France to ban labelling food made from plants as meat or fish

France is first country in European Union to impose such restrictions

Customers dine on restaurant terraces in the Montmartre district of Paris, France. Bloomberg
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France is planning to ban the use of terms such as “steak” and “sausage” to describe plant-based food, a decree published on Thursday stated.

The market for plant-based imitation “meat” has surged, attracting major investment from global agrifood groups hoping to capitalise on a trend towards healthy eating, which includes consuming less red meat.

France will be the first country in the European Union to impose such restrictions when the law comes into force in October. In 2020, EU parliamentarians rejected a similar proposal, backed by farmers.

“It will not be possible to use sector-specific terminology traditionally associated with meat and fish to designate products that do not belong to the animal world and which, in essence, are not comparable,” the official decree reads.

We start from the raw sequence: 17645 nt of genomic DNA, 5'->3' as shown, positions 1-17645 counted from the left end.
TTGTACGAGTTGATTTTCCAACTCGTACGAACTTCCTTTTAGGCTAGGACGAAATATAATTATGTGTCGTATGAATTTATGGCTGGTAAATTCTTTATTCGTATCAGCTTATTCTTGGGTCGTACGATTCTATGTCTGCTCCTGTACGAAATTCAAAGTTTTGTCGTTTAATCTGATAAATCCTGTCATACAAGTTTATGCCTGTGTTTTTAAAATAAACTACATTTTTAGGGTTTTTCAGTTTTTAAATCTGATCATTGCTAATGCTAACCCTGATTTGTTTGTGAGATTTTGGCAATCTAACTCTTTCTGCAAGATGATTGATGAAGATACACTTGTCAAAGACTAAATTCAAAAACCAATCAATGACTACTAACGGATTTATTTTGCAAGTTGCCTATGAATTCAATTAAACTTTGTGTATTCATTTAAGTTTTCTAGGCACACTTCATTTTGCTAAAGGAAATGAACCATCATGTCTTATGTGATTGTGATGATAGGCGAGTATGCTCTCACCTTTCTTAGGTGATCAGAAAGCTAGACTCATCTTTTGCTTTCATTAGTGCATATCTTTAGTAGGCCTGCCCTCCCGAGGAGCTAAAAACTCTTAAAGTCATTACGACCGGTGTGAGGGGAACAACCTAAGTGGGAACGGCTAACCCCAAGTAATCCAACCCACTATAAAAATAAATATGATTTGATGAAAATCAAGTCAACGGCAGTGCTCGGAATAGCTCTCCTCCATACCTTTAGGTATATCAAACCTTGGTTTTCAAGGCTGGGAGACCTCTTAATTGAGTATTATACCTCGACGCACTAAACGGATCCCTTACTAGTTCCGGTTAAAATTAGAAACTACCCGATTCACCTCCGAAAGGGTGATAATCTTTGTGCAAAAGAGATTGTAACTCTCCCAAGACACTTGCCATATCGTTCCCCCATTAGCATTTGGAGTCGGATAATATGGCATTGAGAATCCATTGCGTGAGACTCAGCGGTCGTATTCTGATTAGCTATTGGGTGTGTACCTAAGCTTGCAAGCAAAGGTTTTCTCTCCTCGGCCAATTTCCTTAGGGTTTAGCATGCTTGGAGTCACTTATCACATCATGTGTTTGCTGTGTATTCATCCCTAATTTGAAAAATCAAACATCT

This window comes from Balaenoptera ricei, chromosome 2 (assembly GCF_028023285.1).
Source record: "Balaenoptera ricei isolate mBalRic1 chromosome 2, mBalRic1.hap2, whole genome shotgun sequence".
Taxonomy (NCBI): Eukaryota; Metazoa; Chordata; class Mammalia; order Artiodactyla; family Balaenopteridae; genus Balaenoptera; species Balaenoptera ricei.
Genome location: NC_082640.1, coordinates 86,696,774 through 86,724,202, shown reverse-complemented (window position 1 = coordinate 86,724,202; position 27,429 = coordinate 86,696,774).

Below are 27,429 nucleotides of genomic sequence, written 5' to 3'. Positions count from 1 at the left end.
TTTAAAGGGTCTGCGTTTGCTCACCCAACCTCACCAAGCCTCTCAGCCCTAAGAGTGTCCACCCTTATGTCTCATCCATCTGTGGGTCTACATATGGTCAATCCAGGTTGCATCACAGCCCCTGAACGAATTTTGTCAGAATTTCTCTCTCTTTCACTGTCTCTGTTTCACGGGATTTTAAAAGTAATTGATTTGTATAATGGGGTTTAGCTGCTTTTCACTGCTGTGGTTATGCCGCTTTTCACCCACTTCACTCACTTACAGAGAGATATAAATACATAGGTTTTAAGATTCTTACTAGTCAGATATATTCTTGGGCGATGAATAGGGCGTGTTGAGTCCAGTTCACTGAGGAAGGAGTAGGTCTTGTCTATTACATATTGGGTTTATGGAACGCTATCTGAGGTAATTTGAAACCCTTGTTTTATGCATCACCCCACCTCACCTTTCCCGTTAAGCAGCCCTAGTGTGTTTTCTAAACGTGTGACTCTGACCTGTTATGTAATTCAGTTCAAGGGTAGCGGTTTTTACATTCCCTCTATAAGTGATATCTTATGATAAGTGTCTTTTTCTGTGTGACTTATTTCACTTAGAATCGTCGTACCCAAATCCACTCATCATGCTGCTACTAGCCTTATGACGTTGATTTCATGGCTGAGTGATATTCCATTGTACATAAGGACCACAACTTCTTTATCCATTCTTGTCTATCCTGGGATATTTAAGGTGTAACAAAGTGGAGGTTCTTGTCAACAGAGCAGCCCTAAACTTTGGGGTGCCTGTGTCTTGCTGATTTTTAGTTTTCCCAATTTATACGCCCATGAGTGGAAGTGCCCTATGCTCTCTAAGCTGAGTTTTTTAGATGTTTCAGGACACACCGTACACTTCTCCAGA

The regulation only applies to products made in France, leaving the door open to exports, meaning the regulation does not go far enough, the country's largest farm lobby said.

Interbev, the French meat industry association, also welcomed the implementation of the law initially adopted in 2020.

“This provision is a first step on French territory, a pioneer in the protection of its names, which should be extended at the European level,” it said in a statement.

Terms such as “milk”, “butter” and “cheese” are already banned at the European level for products that are not of animal origin.

The word “burger” — used by many brands including US firms Beyond Meat and Impossible Foods to attract consumers — would still be allowed as the term does not specifically refer to meat, an Interbev representative said.

Angel investors and venture capitalists as well as increased investments from agrifood companies such as Cargill, Danone and Nestle, have helped boost projected annual sector growth to 19 per cent for the next five years, ResearchAndMarkets reported.

Updated: June 30, 2022, 10:30 PM
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